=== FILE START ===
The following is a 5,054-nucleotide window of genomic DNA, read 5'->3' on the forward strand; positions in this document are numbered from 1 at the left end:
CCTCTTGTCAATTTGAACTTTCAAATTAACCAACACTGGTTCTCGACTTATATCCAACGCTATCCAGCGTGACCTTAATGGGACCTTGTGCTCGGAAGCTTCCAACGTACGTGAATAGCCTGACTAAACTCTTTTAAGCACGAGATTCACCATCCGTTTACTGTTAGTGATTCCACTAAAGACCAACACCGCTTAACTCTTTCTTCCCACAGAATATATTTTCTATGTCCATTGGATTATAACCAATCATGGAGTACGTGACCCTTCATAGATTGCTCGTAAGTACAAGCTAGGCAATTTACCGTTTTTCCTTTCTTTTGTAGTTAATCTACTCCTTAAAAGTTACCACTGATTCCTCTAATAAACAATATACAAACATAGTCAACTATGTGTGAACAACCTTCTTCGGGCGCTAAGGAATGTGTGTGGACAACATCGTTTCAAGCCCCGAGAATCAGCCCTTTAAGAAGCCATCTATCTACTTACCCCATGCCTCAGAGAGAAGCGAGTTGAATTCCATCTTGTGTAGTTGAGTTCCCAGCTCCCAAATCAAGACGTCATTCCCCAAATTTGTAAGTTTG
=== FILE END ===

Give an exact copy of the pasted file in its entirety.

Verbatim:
The following is a 5,054-nucleotide window of genomic DNA, read 5'->3' on the forward strand; positions in this document are numbered from 1 at the left end:
CCTCTTGTCAATTTGAACTTTCAAATTAACCAACACTGGTTCTCGACTTATATCCAACGCTATCCAGCGTGACCTTAATGGGACCTTGTGCTCGGAAGCTTCCAACGTACGTGAATAGCCTGACTAAACTCTTTTAAGCACGAGATTCACCATCCGTTTACTGTTAGTGATTCCACTAAAGACCAACACCGCTTAACTCTTTCTTCCCACAGAATATATTTTCTATGTCCATTGGATTATAACCAATCATGGAGTACGTGACCCTTCATAGATTGCTCGTAAGTACAAGCTAGGCAATTTACCGTTTTTCCTTTCTTTTGTAGTTAATCTACTCCTTAAAAGTTACCACTGATTCCTCTAATAAACAATATACAAACATAGTCAACTATGTGTGAACAACCTTCTTCGGGCGCTAAGGAATGTGTGTGGACAACATCGTTTCAAGCCCCGAGAATCAGCCCTTTAAGAAGCCATCTATCTACTTACCCCATGCCTCAGAGAGAAGCGAGTTGAATTCCATCTTGTGTAGTTGAGTTCCCAGCTCCCAAATCAAGACGTCATTCCCCAAATTTGTAAGTTTG